The philanthropy landscape is shifting underneath us.  The fact is that it is always shifting, to evolve as each generation reacts to and learns from what has worked and what hasn’t.

Sometimes we learn from scandals such as the $1.2 million diverted for personal use in the early 1990s by the head of the United Way, William Aramony.  Or we learn because of info or technology that helps us collect and sort information, do things more efficiently or helps us see things from different perspectives.

Then there is the influence of each generation, with their mindset and perspective.

Millennials (typically defined as those born between 1977 and 1994) tend to think differently about success and their giving than previous generations because of some of these dynamics.  Millennials:

  • Started giving earlier in life than previous generations – 16 years old vs. 22, 24, and 27 for GenX, Boomers, and Mature demographics, respectively (US Trust)
  • Have matured as the Giving Pledge (wealthy families pledging to dedicate the majority of your net worth to charity) has become more commonplace
  • Recognize the importance of their network, citing as key elements of their success “connections” within their community – almost 30 points higher for millennials than average response ratings- and “mentors” -26 points higher for millennials than average response (US Trust)
  • Have grown up with social media and other enabling technology, which provides quick, simple ways to share, learn about and support a diverse range of issues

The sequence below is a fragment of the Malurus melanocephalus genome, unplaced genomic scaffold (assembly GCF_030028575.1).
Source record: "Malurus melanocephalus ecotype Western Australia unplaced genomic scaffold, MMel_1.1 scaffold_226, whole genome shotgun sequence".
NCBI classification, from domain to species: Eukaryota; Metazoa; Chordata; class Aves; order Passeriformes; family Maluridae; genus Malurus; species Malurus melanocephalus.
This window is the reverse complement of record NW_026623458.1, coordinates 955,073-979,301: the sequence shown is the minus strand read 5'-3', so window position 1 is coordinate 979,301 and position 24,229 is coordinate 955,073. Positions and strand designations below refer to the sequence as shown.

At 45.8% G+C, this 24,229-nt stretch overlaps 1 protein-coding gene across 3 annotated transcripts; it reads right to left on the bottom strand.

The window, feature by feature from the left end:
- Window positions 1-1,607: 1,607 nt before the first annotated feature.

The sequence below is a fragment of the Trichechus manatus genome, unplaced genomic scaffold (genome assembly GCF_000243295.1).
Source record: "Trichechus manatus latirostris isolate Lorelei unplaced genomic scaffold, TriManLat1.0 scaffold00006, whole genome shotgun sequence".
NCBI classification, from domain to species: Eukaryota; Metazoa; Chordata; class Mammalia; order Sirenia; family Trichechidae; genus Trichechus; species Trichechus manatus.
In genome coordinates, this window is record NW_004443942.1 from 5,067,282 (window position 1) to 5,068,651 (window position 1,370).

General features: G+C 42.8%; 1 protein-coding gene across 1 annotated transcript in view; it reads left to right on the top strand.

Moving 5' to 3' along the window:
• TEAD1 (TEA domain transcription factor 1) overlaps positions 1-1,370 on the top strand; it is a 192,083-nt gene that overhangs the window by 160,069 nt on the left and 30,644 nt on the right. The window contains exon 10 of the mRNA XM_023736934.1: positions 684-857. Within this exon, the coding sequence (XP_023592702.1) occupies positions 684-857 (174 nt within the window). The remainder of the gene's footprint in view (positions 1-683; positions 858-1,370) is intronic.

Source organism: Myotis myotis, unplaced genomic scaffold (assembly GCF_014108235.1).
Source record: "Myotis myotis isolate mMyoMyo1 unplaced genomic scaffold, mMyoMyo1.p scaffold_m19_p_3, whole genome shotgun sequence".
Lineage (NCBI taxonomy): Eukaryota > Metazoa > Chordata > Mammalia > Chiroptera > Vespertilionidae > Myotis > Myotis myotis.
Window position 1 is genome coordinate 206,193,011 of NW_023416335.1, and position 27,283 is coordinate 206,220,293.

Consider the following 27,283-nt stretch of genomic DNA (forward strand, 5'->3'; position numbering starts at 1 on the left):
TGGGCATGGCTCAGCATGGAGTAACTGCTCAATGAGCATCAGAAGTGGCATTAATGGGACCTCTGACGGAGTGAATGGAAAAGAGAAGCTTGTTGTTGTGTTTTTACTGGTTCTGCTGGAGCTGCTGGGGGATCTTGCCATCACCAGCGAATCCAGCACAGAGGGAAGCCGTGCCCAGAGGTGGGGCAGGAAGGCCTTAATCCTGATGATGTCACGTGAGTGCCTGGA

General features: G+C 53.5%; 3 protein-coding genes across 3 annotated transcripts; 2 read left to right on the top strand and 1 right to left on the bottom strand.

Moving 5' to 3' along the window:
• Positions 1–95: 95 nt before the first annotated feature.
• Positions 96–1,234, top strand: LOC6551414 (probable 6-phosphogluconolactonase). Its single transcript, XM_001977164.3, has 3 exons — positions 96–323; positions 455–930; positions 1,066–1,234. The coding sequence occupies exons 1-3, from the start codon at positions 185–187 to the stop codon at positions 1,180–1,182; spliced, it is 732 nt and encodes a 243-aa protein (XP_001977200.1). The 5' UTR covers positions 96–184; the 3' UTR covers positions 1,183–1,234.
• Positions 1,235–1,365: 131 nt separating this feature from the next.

• Have embraced alternatives to charitable giving such as crowdfunding, social impact and socially responsible investing, and social enterprises

These dynamics, combined with enhanced technology and access to information, have given philanthropic consumers an improved ability to measure impact and effectiveness, increased transparency and created a more democratic, open system, enables consumers to engage and mobilize their social network, and expand our definition of what philanthropy is.

These trends are important to be aware of regardless of your role in philanthropy.  We all stand to gain from them if we understand how they are relevant.

  • Individuals have more ways to address issues they care about, can collect information faster and have more ways to engage their social networks
  • Families have many alternatives for engaging different generations and learn from each other, providing opportunities for young and old to mentor and learn from each other, strengthening family relationships, building confidence and skills, and establishing a more sustainable experience for the family’s philanthropy
  • Institutional Funders can be more strategic and engage, leverage and extend support more efficiently
  • Nonprofit Leaders have more tools to use for communicating with and expanding the donor community and have access to donors who are willing to engage more extensively in their mission

Millennials are frequently maligned for their deep connection to remote friends on social media while ignoring the conversation at the dinner table, or for their ability to log endless hours staring at their heavily armed avatar while waging war in some dystopian future world, or for their arrogance in believing they are destined to sit in the corner office before they turn 30 and retire before they hit 35.

But the overwhelming reality is that Millennials, like every generation before them, are keen observers and quick to adapt.  We have a lot to learn from them.  And the sooner we recognize the opportunities that are wrapped inside the trends they have already embraced, the more time we can spend focused on the issues that need our attention.